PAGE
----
France Mourns ‘Hero’ Officer Who Took Place of Hostage in Attack

PARIS (Reuters) -
Flowers and messages in tribute to the victim are seen in front of the Gendarmerie of Carcassonne, the day after a hostage situation in Trebes, France, March 24. (Reuters/Regis Duvignau)

France was in mourning on Saturday for a French security officer who died from gunshot wounds after voluntarily taking the place of a female hostage during a supermarket siege by an Islamist terrorist.

Arnaud Beltrame, 44, a gendarme who once served in Iraq, had been raced to the hospital fighting for his life after being shot by the terrorist during the siege at the Super U store in the southwestern town of Trebes near the Pyrenees mountains.

A photo released by the French Gendarmerie shows Lieutenant-Colonel Arnaud Beltrame. (Gendarmerie Nationale/Handout via Reuters)

His actions were described as heroic by politicians across the political spectrum and calls for a national tribute increased on social media networks.

“He fell as a hero, giving up his life to halt the murderous outfit of a jihadist terrorist,” President Emmanuel Macron said in a statement shortly before dawn on Saturday.

Friday’s terrorist was identified by authorities as Redouane Lakdim, a 25-year-old Moroccan-born French national from the city of Carcassonne, not far from Trebes, the tranquil town of about 5,000 people where he struck on Friday afternoon.

Lakdim was known to authorities for drug-dealing and other petty crimes, but had also been under surveillance by security services in 2016-2017 for links to the radical Salafist movement, Paris prosecutor Francois Molins said on Friday.

The terrorist, whose rampage began when he fired on a group of police joggers and also shot the occupants of a car he stole, killed three people and injured 16 others on Friday, according to a government readout.

Beltrame’s death took the number killed to four.

He was part of a team of gendarmes who were among the first to arrive at the supermarket scene. Most of the people in the supermarket escaped after hiding in a cold storage room and then fleeing through an emergency exit.

He offered to trade places with a hostage the terrorist was still holding, after which he took her place and left his cell phone on a table, line open. When shots rang out, elite police stormed the building to kill the assailant. Police sources said Beltrame was shot three times.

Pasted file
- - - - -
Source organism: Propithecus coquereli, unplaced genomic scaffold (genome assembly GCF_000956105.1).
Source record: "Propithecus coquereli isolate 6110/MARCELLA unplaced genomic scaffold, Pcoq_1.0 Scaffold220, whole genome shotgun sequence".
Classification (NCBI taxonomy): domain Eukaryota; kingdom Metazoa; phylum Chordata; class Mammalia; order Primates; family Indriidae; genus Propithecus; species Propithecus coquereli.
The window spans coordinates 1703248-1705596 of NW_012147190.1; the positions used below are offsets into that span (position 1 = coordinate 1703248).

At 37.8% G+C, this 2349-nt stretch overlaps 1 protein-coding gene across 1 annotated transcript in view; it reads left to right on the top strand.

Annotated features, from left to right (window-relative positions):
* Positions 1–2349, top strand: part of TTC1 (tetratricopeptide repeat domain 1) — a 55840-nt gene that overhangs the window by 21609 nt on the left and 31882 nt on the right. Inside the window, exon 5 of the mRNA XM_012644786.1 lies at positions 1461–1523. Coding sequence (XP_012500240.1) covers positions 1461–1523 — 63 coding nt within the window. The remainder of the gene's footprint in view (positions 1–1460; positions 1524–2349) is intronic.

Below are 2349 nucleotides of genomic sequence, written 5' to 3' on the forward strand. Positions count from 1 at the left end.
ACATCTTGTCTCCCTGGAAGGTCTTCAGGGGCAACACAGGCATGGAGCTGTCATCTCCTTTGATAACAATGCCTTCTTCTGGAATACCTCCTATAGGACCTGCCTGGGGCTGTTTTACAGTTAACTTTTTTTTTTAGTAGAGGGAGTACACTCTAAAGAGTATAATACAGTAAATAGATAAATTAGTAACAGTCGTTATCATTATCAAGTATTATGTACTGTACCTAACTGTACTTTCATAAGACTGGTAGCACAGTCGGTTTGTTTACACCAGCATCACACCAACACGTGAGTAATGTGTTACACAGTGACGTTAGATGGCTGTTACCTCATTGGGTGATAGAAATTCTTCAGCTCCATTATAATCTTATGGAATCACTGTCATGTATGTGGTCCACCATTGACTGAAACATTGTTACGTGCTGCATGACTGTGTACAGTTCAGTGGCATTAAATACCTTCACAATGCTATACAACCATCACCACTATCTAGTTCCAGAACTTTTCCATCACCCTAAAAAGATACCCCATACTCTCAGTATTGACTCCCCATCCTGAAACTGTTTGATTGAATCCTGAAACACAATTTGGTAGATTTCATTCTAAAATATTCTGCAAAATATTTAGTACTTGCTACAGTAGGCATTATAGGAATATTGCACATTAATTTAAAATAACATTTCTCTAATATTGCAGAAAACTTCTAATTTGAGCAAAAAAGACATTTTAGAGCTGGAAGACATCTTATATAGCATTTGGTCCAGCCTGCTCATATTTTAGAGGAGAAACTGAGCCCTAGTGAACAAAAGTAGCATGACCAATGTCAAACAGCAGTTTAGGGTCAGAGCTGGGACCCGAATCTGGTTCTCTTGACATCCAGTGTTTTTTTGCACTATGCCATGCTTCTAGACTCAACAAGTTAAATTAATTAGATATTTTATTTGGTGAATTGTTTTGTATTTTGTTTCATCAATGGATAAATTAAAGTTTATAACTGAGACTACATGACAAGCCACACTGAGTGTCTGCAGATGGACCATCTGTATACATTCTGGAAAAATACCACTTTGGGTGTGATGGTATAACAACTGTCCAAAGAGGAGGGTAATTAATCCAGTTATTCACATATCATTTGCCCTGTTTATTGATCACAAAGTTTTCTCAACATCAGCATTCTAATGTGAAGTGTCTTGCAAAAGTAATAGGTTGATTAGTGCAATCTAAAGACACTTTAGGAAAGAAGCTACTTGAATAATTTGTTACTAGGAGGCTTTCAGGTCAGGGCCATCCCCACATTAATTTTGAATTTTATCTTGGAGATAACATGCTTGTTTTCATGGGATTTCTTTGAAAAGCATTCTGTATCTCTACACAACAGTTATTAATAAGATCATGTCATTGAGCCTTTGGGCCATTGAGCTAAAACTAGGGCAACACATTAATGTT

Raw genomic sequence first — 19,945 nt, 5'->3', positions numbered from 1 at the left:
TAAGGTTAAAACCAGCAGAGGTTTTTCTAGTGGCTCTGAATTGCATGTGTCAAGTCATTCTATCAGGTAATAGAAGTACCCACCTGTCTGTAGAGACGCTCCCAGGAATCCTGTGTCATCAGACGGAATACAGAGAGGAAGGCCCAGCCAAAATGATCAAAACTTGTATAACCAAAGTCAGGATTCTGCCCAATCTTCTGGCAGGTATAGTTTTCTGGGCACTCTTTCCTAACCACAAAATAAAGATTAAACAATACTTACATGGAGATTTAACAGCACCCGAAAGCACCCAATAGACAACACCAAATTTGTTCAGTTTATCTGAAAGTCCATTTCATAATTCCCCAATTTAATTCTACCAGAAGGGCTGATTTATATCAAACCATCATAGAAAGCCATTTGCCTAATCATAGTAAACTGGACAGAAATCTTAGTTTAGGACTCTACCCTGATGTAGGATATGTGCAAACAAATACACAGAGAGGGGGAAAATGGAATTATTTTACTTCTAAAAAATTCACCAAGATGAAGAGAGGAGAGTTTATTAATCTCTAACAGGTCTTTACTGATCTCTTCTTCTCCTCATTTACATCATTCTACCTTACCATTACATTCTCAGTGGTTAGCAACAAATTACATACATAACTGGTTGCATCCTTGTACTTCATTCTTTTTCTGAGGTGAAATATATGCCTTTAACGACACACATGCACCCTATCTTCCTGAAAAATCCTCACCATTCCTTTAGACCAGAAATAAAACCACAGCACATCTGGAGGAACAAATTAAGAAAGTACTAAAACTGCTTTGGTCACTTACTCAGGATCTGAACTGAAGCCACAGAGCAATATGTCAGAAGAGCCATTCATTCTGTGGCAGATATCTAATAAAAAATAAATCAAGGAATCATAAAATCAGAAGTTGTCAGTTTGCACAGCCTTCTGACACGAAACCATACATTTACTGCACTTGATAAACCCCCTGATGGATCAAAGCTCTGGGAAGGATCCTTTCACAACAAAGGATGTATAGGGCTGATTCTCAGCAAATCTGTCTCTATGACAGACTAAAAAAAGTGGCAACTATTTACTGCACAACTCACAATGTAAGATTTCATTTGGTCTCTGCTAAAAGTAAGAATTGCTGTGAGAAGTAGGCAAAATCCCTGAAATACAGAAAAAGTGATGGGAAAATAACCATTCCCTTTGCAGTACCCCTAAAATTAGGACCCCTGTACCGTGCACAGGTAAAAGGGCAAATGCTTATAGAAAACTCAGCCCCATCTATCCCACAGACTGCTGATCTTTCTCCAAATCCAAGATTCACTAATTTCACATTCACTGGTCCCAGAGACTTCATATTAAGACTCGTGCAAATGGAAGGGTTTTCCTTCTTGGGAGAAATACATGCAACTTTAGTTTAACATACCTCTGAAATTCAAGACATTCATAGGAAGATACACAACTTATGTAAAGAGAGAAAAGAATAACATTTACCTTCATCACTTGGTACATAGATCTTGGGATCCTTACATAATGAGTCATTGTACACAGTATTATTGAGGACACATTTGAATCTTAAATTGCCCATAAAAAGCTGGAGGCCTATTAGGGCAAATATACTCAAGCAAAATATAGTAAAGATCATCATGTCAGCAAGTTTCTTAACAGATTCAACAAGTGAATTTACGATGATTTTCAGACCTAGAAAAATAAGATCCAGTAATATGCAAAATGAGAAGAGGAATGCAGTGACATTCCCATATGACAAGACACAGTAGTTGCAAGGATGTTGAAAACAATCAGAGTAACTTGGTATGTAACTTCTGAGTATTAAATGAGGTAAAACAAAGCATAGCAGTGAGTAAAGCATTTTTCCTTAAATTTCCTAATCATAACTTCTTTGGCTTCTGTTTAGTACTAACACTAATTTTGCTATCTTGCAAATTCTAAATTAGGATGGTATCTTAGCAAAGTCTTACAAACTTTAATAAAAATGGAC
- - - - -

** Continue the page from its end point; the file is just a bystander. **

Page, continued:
Police arrested two people on Friday as part of the investigation into the attack, one of them a woman connected to Lakdim, and a 17-year-old man said to be one of his friends overnight, judicial sources said.

Searches at the terrorist’s home showed notes referring to the Islamic State terror group that appeared to be a will, as well as a phone and a computer, judicial sources said.

Investigators also found three improvised explosive devices, a 7.65 millimeter handgun and a hunting knife in the supermarket, the source said.

The Islamic State terrorist group claimed responsibility for the attack. Macron said security services were checking the claim.

More than 240 people have been killed in France in attacks since 2015 by terrorists who either pledged allegiance to Islamic State or were inspired by the terror group.

France is part of a group of countries whose warplanes have been bombing Islamic State strongholds in Iraq and Syria, where in recent months IS has lost much of a self-proclaimed “caliphate” of territory it seized in 2014.

One multiple attack by Islamist gunmen and suicide bombers killed 130 people in Paris in November 2015 while another killed close to 90 when a man ran a truck into partying crowds in the Riviera seaside city of Nice in July 2016.

Beltrame was a qualified parachutist who served in Iraq in 2005. He also worked as part of the elite Republican Guard that protects the presidential Elysee Place offices and residence in Paris, Macron said.

Friday’s assault was the first deadly Islamist attack in France since October 2017, when a man stabbed two young women to death in the port city of Marseille before soldiers killed him.

Several attacks over the past year or more have targeted police and soldiers deployed in large numbers to protect civilians and patrol sensitive spots such as airports and train stations.